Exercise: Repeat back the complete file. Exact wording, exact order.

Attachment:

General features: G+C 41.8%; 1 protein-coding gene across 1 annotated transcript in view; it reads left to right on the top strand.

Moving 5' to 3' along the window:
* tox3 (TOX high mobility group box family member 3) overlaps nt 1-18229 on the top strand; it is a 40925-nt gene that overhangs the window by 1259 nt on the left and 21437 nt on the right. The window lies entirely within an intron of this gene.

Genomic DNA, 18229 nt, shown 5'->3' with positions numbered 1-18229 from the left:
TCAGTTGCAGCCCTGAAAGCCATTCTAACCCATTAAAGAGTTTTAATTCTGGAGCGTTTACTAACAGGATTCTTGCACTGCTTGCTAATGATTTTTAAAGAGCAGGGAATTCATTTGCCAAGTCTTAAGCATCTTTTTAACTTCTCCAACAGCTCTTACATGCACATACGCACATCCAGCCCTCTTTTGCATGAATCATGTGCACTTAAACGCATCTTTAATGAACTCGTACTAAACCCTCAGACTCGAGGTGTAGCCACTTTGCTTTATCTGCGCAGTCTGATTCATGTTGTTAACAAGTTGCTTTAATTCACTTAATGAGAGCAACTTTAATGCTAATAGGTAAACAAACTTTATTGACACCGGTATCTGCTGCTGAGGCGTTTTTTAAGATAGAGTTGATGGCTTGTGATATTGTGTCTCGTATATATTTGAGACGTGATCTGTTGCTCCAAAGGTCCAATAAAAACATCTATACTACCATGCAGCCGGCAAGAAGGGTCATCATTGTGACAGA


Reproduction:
General features: G+C 41.8%; 1 protein-coding gene across 1 annotated transcript in view; it reads left to right on the top strand.

Moving 5' to 3' along the window:
* tox3 (TOX high mobility group box family member 3) overlaps nt 1-18229 on the top strand; it is a 40925-nt gene that overhangs the window by 1259 nt on the left and 21437 nt on the right. The window lies entirely within an intron of this gene.

Genomic DNA, 18229 nt, shown 5'->3' with positions numbered 1-18229 from the left:
TCAGTTGCAGCCCTGAAAGCCATTCTAACCCATTAAAGAGTTTTAATTCTGGAGCGTTTACTAACAGGATTCTTGCACTGCTTGCTAATGATTTTTAAAGAGCAGGGAATTCATTTGCCAAGTCTTAAGCATCTTTTTAACTTCTCCAACAGCTCTTACATGCACATACGCACATCCAGCCCTCTTTTGCATGAATCATGTGCACTTAAACGCATCTTTAATGAACTCGTACTAAACCCTCAGACTCGAGGTGTAGCCACTTTGCTTTATCTGCGCAGTCTGATTCATGTTGTTAACAAGTTGCTTTAATTCACTTAATGAGAGCAACTTTAATGCTAATAGGTAAACAAACTTTATTGACACCGGTATCTGCTGCTGAGGCGTTTTTTAAGATAGAGTTGATGGCTTGTGATATTGTGTCTCGTATATATTTGAGACGTGATCTGTTGCTCCAAAGGTCCAATAAAAACATCTATACTACCATGCAGCCGGCAAGAAGGGTCATCATTGTGACAGA